L.A. Opera has reconsidered the production and scaled it down further. The original production has been turned over to a new director, Louisa Muller. There are some new costumes, new choreography and new lighting. Retained are the sets, which look worse than ever, and James Conlon’s conducting, which is better than ever. I attended the second performance Sunday afternoon of the run, which continues through Nov. 6.

Venusberg has hit the skids. It now resembles a small-town bordello and Venus its madame. Tannhäuser, no longer louche but styled with a shaved head and dressed in baggy black, comes across as a sad sack hanging out at the piano. (For some reason, Judge called for a piano and, for some reason, it's been retained.) Dancers dutifully slink. There is no chemistry between Issachah Savage’s seemingly tame Tannhäuser and Yulia Matochkina's maternal Venus.

Conlon didn’t appear able to help. The orchestra sounded underserved buried in its pit, and the conductor wasn't concerned with whipping up momentary excitement, which he can capably do in Wagner. Instead he created a comfortably luxuriant symphonic mattress for the singers who had no use for a real mattress.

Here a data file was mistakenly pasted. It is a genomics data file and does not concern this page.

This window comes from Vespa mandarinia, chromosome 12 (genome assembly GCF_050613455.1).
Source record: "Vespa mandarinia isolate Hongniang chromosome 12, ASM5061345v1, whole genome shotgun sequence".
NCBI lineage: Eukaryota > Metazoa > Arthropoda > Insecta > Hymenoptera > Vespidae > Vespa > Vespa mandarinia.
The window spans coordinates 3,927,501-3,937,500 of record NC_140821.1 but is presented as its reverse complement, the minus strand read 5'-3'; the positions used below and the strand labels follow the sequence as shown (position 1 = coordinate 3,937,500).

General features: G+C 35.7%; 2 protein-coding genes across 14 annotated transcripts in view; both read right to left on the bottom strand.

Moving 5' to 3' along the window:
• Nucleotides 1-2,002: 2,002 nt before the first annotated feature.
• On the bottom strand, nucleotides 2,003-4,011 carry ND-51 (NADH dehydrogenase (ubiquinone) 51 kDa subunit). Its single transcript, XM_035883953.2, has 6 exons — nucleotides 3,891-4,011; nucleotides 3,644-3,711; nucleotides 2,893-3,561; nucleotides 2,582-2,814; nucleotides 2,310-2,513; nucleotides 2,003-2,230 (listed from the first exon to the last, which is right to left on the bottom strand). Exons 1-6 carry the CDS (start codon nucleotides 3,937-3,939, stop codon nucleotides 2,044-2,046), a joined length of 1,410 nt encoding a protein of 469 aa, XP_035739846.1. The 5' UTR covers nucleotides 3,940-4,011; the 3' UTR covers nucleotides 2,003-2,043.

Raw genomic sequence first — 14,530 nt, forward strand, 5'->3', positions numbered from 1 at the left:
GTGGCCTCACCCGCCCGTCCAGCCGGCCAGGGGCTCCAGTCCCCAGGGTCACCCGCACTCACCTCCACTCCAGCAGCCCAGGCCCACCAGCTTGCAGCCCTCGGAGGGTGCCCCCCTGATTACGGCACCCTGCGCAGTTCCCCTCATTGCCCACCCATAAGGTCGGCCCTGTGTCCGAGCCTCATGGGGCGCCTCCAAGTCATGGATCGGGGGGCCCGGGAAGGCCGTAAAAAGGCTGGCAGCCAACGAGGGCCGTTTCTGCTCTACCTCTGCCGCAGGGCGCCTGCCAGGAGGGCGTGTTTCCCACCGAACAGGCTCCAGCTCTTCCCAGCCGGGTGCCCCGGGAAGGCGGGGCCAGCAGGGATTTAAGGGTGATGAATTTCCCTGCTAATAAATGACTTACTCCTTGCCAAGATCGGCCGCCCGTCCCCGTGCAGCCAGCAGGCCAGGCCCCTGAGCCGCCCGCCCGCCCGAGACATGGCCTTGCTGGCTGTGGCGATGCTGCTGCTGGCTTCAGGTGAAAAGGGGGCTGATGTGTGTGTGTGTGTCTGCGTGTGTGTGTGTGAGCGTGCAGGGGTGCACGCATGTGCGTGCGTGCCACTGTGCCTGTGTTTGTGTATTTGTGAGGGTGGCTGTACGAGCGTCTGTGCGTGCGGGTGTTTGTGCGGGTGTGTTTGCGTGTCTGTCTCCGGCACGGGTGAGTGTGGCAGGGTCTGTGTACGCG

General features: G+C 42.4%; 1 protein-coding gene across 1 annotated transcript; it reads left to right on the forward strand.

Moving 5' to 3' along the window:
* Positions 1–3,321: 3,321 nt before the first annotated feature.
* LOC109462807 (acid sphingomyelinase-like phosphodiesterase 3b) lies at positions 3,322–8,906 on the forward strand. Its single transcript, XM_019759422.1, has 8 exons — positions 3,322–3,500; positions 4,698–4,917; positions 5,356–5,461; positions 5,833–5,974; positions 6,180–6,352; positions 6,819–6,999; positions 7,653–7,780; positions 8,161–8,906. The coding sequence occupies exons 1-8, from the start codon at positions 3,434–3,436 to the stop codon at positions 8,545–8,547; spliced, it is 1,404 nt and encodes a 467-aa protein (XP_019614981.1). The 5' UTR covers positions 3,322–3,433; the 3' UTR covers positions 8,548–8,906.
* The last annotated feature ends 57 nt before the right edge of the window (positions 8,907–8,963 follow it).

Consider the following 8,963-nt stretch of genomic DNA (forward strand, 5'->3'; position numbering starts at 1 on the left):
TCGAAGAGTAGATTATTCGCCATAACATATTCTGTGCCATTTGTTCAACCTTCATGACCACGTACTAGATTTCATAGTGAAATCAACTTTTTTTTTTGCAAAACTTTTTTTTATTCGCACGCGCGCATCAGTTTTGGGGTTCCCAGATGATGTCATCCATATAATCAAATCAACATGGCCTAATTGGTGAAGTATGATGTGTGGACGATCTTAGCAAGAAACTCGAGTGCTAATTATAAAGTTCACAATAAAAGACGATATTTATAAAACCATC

But within seconds of the second act, the opera came to life, proving, perhaps, that there is redemption in at least some things.

That was the doing of Sara Jakubiak. The young soprano from Michigan, who has been garnering attention in Europe and is making her L.A. Opera debut, came on stage all gangbusters, which the sheltered Elisabeth probably shouldn’t. Dressed in high-style vintage white, she sang her joyous greeting to the hall where the song competition was to be held as if she were a teenager at her first prom or Taylor Swift concert.

She may have over-emphasized every line and showed off every emotion, but in so doing she displayed a real Wagner voice, with a vibrancy that should take her far. In her presence, Savage came to life as well, and there was more erotic frisson between these two than there had been between Tannhäuser and Venus.

The orchestra too came to life. The chorus was splendid. This act was closer to what it had been the first time around, a setting that looked like a formal European ball in the 1930s, not particularly imaginative but not objectionable.

In the last act, Wagner removes all the frippery, with just three characters and their own personal stories. Wolfram, who also loves Elisabeth, sings his ode to the evening star, and Lucas Meachem made it glow. Elisabeth, true to her love to the end, has her revelation to which Jakubiak brought decided Wagnerian intensity and meaning, this time with emotions worth showing off.